I rode my bike from south Dublin to Carlingford in the Cooley peninsula in January 2012.
The bicycle, when it was popularized in the late 19th century, was the equivalent then of cheap air travel today – liberating people to travel in a short time distances that before would have taken days or weeks. Patrick Kavanagh wrote about how travelling a mere 12 miles in his native Monaghan in the 1950s could transport a man into a different parish with a whole different set of customs, accent and view of the world.
The humble machine still has this use today. On a bike you really feel the landscape, smell the manure of the fields, see all the sights on the back roads. It brings you in touch with a human geography that speeding down an enclosed motorway, with nothing but the muffled roar of engines in your ears could never do.
My trip also took me through one of the most endearingly historic regions of Ireland, the Pale – centre for some 500 years of English settlement in Ireland.
The first stage of this trip takes you through the clatter of Dublin, the cars, the heavy machinery, the music – in Finglas a car caught my eye, stopped at a traffic light blaring out dance music, the young driver thrusting himself forward in the seat to the pounding of the beat – the drizzle sprays up a stream of dirty gravel slime at you.
But when you turn off the little roundabout, past Dublin airport and into the country village of St Margarets, everything changes. A quiet descends, bar the odd passing car, the fields seem peaceful, soothingly green, with the odd cow plodding about.
The villages – Oldtown, the Naul, Annagassan, Castlebellingham – have beautiful, very old, stone-built churches. The fields are neat and well kept – growing crops. The landscape seems tamed but in human way – showing all the signs of being cultivated over many hundreds of years. Were you to ride in the other direction from Dublin, into the hills of Wicklow, you would enter a barren, brown wilderness of heather and sheep.
North County Dublin, Meath and Louth is the true Pale, where people have tilled the rich land since medieval times. This is only part of Irelandwhere the English language was universally spoken before the 1600s. The English thought their settled, cleared farmlands marked them out from the wild hills and bogs inhabited by their cattle-raising Gaelic foes. And you can still see the distinction in the landscape.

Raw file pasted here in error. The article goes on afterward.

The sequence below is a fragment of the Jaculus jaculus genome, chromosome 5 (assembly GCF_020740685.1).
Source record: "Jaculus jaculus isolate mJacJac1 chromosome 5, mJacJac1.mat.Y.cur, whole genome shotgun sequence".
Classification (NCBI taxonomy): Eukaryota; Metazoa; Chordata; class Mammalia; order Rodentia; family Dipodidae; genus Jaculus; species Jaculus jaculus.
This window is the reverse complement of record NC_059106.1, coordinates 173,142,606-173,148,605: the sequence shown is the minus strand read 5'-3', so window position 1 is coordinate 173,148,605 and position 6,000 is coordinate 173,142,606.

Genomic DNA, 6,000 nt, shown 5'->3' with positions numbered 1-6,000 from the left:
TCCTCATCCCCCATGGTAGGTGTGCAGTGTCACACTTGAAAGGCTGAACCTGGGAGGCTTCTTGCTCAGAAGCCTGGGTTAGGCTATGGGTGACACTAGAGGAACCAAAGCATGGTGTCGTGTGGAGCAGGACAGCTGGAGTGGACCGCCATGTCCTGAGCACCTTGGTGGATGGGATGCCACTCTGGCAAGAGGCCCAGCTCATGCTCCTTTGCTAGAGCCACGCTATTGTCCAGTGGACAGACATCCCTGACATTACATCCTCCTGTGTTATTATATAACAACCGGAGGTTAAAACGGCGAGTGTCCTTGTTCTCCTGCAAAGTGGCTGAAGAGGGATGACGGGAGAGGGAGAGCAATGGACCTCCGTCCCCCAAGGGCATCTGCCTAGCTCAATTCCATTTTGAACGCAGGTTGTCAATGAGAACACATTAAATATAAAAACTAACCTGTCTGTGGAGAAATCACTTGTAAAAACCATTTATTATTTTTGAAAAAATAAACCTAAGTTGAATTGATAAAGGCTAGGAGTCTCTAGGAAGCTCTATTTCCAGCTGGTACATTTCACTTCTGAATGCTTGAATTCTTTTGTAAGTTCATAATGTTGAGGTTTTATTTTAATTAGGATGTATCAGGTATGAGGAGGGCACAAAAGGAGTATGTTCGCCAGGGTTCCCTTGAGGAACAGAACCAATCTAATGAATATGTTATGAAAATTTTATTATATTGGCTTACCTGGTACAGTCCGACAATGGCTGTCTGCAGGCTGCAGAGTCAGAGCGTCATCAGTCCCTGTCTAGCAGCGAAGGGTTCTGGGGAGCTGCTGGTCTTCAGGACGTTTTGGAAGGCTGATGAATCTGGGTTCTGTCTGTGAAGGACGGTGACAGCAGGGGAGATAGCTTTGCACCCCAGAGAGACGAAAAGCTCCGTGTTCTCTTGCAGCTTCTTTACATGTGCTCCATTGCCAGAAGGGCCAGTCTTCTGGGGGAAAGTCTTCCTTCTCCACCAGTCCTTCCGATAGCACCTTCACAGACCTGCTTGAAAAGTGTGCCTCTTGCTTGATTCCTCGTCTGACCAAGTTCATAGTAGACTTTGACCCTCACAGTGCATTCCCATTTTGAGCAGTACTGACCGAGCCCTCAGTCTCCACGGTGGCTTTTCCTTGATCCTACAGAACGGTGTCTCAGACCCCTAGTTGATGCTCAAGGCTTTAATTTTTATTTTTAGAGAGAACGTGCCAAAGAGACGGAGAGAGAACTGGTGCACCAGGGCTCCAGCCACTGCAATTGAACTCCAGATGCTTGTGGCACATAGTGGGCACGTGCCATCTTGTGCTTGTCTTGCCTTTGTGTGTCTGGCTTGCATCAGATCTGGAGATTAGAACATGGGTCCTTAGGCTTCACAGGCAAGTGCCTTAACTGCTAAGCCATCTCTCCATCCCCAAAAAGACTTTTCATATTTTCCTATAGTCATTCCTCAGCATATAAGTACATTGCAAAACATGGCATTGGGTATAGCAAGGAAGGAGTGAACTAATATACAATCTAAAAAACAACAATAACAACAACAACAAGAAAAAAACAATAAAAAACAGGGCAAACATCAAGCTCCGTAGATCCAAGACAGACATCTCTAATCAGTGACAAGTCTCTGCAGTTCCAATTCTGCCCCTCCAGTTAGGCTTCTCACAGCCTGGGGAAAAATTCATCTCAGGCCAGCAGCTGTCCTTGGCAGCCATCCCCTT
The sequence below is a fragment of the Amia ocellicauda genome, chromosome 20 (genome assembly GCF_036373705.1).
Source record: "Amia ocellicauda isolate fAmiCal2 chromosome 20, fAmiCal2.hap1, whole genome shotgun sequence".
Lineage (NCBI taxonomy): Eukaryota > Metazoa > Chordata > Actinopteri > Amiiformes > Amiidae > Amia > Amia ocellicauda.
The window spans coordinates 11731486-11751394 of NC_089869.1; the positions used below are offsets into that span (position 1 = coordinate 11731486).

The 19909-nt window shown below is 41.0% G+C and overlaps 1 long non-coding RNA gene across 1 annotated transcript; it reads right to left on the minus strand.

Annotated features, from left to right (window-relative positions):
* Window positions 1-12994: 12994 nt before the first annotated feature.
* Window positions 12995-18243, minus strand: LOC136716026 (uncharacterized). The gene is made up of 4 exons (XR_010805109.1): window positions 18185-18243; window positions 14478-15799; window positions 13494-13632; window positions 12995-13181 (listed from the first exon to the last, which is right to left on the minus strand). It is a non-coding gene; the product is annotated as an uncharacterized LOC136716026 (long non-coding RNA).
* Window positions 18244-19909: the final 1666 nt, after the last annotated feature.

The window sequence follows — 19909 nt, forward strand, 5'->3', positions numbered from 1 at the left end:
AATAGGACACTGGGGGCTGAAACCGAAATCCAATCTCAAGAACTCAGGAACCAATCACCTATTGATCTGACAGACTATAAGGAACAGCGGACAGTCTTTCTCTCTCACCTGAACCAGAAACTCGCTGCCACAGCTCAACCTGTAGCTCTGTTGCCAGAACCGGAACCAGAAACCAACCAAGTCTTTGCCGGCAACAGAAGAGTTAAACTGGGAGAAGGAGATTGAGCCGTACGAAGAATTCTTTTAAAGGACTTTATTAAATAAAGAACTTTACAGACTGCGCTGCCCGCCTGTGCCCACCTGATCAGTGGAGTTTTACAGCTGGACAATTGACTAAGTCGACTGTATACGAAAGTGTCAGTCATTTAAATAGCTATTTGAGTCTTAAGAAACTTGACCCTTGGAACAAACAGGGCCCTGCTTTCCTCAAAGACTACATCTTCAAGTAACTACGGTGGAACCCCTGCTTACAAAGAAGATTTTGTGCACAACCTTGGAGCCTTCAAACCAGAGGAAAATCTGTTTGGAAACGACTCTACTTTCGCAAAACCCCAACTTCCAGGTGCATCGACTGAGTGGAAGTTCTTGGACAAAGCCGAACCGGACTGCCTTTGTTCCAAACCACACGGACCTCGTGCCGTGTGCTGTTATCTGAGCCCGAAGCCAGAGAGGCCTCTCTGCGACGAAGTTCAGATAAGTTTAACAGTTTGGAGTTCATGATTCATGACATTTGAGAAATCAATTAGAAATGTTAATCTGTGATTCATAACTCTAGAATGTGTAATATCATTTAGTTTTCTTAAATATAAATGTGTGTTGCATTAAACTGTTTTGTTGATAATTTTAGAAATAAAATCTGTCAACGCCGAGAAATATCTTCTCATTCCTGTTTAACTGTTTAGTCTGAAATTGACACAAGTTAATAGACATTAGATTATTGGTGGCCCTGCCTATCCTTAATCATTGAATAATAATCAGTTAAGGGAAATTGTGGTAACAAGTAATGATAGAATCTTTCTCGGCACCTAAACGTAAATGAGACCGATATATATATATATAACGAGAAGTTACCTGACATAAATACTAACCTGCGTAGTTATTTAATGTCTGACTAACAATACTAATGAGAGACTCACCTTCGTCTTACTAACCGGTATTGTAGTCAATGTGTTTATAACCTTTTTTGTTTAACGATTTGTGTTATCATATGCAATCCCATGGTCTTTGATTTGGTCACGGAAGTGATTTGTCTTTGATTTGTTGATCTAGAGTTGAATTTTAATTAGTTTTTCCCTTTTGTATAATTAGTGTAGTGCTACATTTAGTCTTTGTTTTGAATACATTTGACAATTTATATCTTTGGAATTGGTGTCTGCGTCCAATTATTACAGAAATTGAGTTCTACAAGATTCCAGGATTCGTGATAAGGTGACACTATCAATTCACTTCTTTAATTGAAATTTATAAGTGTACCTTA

Beyond Drogheda, perhaps one imagines it, but in the back roads, the village in the hilly country has a name derived from Irish, ‘Ballymakenny’ – ‘the town of Kenny’s son’ and the next, amid the rolling fields, an Old English one, ‘Grangebellew’ – ‘Bellew’s farm’.
Irish history is, of course, full of ironies though. The Catholic Old English of the Pale became ‘Irish’ after the reformation – incorporated into a new, confessional understanding of their identity. In the village of Oldtown you can see memorials to Mary Weston and her three brothers, who died fighting for the United Irishmen atTara in 1798 and ‘Mary Adrian and comrades of the Old IRA Fingal Brigade 1919-21’. Pure Irish rebels, pure Old English names. Listen to the accents in Drogheda and Dundalk, focus out a little bit and you could almost be in Lancashire, with the dropped ‘r’s and the prolonged vowels.
The mountains rise up like steep walls north of Dundalk. It’s not an accident that this area has always been a borderland. The modern main road from Dundalk to Newry runs right through the Gap of the North, where Hugh O’Neill’s fighters once ambushed English columns trying to penetrate Gaelic Ulster. Crumbling Elizabethan tower houses still watch over the road on the hillsides. Carlingford itself, wedged in between the mountains and sea, was a fully fledged medieval frontier bastion, and no less than four, now ruinous, castles mark the four corners of the town.